O's, Rochester to play -- 7 innings


Cuba `misunderstanding' spurs exhibition concession

June 25, 1999|By Roch Kubatko | Roch Kubatko,SUN STAFF

The fans who purchased tickets for the Orioles' exhibition in Rochester no longer need to worry about it being canceled. They'll get to see a game on Monday -- all seven innings of it.

That's one of the concessions being made for players objecting to the loss of another scheduled off day in the season's first half.

Many of them were stunned earlier this week when informed that the exhibition hadn't been sacrificed for the May 3 game against a Cuban all-star team at Camden Yards. Instead, the Orioles will play their Triple-A affiliate in a shortened game before flying to Toronto, continuing a series that began 39 years ago and has been interrupted 10 times -- most recently last year, when they faced a selected group of their minor-leaguers in Bowie.

There will be another stoppage next season. With the Orioles no longer contractually obligated to play one of their affiliates, general manager Frank Wren said there won't be an exhibition scheduled.

Player representative Mike Mussina and outfielders B. J. Surhoff and Brady Anderson met with Wren and chief operating officer Joe Foss before Wednesday's game, and later contacted the Major League Baseball Players Association regarding possible recourse. Albert Belle had posted a handwritten petition next to his locker the previous day, which was signed by the right fielder and pitcher Scott Erickson before being taken down.

"I understand the players thought the game was off and this took them by surprise, but the Orioles' front office never had any questions in their mind that they were coming," said Naomi Silver, the Red Wings' operating officer.

Catcher Lenny Webster, who's in Rochester on an injury rehab assignment, said, "Players have been grumbling about this game all season."

In Baltimore, manager Ray Miller and various players chose their words carefully when discussing the issue, not wanting to insult a city and its fans in what's intended to be a goodwill tour.

"There seemed to be some genuine misunderstanding about what was agreed to," Surhoff said. "The players were under the impression the game was going to be scrapped. It had nothing to do with the fact we were going to Rochester. It could have been anywhere."

Asked what he gets in return for playing the game, Surhoff said, "A 1 a.m. arrival in Toronto."

"I don't think this was done maliciously," he added. "It was just a misunderstanding. When we agreed to the Cuba thing, I took it out of my mind. I had no idea when this game was scheduled."

They never forgot in Rochester. Tickets went on sale in March and the game sold out in seven hours.

"I thought it was a no-go, but things happen," said infielder Jeff Reboulet, who sprained his ankle in Rochester two years ago after stepping on a ball during batting practice. "You don't want to disappoint the people. That's the last thing you want to do."

Wren said every player is expected to make the trip, and that no money or perks were promised.

"When I arrived at the ballpark Tuesday afternoon, it was the first time the Rochester game was an issue," Wren said. "And it was purely an issue because the itineraries had been passed out that day and the players saw for the first time that Rochester was on the schedule. Apparently, during the negotiations for the Cuba game back in March, it came up in some of those meetings at high levels that if the second Cuba game was played in-season, would the Rochester game still be played? And our people said, `Yes, we'd still want to play the game, but we wouldn't say the players' association is waiving its rights to bring it up at a later time.' That's where it was miscommunicated."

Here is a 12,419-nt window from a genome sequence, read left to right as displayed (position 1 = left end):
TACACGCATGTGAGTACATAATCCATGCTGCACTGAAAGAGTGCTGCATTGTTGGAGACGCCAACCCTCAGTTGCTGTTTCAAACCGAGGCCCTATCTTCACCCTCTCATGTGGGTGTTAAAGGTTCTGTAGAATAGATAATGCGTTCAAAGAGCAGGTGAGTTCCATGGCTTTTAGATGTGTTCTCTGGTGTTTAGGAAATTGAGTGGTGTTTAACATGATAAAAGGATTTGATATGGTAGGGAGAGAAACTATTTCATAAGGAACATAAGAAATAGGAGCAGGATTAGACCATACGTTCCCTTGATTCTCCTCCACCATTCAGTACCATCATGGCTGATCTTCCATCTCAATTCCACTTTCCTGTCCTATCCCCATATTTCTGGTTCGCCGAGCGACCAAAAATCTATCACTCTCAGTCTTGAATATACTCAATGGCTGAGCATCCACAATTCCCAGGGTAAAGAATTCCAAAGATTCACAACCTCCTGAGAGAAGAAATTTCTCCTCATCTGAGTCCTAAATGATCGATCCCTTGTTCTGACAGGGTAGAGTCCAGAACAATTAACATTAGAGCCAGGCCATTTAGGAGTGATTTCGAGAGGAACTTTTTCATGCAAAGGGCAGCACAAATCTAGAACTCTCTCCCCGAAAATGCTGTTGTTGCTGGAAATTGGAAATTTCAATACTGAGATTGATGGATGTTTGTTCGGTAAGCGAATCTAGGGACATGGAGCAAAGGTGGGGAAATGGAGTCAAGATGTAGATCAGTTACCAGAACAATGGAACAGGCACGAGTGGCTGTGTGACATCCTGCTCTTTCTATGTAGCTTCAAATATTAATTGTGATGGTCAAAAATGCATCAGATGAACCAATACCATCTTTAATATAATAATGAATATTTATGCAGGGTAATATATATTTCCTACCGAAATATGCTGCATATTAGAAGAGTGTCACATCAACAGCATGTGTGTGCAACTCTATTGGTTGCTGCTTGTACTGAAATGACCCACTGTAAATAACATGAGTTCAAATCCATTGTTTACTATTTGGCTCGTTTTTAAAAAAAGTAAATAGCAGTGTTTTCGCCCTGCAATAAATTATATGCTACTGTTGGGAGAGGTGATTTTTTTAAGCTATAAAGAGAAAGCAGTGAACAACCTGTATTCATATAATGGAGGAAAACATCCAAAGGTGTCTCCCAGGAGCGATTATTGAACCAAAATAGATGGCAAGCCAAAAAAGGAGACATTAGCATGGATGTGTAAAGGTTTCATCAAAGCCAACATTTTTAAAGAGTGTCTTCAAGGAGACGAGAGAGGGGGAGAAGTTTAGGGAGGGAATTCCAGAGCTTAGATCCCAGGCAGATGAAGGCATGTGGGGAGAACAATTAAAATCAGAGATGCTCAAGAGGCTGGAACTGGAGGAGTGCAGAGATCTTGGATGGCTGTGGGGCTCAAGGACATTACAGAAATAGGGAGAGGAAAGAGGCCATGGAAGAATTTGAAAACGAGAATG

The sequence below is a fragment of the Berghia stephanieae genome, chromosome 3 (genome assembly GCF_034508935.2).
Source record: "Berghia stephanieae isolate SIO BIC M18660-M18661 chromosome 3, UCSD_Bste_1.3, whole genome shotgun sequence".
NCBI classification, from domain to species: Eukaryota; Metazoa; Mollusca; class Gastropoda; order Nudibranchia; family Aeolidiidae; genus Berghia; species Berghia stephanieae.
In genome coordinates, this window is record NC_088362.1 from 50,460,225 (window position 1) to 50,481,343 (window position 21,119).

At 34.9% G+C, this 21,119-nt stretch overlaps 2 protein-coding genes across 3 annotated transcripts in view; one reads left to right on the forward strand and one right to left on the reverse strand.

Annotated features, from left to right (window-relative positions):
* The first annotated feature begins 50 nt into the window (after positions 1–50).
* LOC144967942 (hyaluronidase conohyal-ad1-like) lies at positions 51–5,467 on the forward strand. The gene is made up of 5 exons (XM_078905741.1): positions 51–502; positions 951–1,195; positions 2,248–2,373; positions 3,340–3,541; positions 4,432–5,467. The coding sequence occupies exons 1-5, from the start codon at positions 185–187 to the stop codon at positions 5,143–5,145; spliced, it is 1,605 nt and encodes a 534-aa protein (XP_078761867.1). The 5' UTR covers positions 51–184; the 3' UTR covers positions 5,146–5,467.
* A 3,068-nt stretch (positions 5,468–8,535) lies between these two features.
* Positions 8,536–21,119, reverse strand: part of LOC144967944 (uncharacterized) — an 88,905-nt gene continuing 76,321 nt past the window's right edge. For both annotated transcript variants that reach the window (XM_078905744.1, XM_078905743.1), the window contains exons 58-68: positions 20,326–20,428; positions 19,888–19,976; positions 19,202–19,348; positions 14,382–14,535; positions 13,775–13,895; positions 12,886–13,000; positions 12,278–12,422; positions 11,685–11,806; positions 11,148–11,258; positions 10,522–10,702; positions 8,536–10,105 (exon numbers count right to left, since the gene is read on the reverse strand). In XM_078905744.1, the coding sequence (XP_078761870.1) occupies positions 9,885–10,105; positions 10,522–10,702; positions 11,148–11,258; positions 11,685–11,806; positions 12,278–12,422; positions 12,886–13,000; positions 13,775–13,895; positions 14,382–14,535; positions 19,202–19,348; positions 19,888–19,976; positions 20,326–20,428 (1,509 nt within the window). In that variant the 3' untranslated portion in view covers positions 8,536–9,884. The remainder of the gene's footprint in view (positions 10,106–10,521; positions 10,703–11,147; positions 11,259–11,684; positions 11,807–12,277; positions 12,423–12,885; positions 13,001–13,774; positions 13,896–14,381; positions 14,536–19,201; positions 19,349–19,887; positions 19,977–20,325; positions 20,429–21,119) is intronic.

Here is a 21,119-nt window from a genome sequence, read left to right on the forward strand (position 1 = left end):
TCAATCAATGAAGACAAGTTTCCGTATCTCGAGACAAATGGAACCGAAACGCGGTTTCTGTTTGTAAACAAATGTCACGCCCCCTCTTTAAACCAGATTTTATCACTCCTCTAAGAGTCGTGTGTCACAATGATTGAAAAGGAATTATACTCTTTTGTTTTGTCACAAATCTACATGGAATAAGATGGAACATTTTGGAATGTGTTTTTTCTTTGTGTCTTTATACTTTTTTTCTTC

With Monday's opening filled, the Orioles will have played 30 games in 31 days leading into the All-Star break. Earlier, the Cuban game created a stretch of 26 games in 27 days.

"It's not like it's going to kill us," Surhoff said, "but it would be nice to have a full day-and-a-half off. By playing on a Sunday afternoon and then Tuesday night, it's really like having two full days off. Those are the types of things that help you."

Miller said he hasn't decided on a starting pitcher. He'll dip into the farm system for reserves, as he did last year.

"There's certainly no animosity toward Rochester," Miller said, "but this is like the eighth mandatory thing we've done this year. That's an awful lot, and we still have a golf tournament."

Bordick savors 1,000th

Shortstop Mike Bordick kept the ball from his 1,000th career hit on Wednesday, but he's also keeping the achievement in perspective.

"It's a good feeling, a real good feeling," he said, "but in this clubhouse it's kind of humbling. I'm proud of that accomplishment, but I'm getting more of a thrill watching guys like Harold Baines go out there every night and pass guys like [Joe] DiMaggio, and the things that Cal [Ripken] does."

Baines began last night tied with DiMaggio for 47th place on baseball's all-time home run list with 361. He also had 1,527 RBIs, 34th all-time and 10 behind the Yankee Clipper.

Then there's Jesse Orosco, who took his own souvenir from Wednesday's game after tying Kent Tekulve for most relief appearances at 1,050.

"I'm ecstatic about it," Orosco said. "You're talking about Kent Tekulve, who pitched for many years, Hoyt Wilhelm, Dennis Eckersley. To be able to pass names like that "

Pub Date: 6/25/99

Baltimore Sun Articles
Please note the green-lined linked article text has been applied commercially without any involvement from our newsroom editors, reporters or any other editorial staff.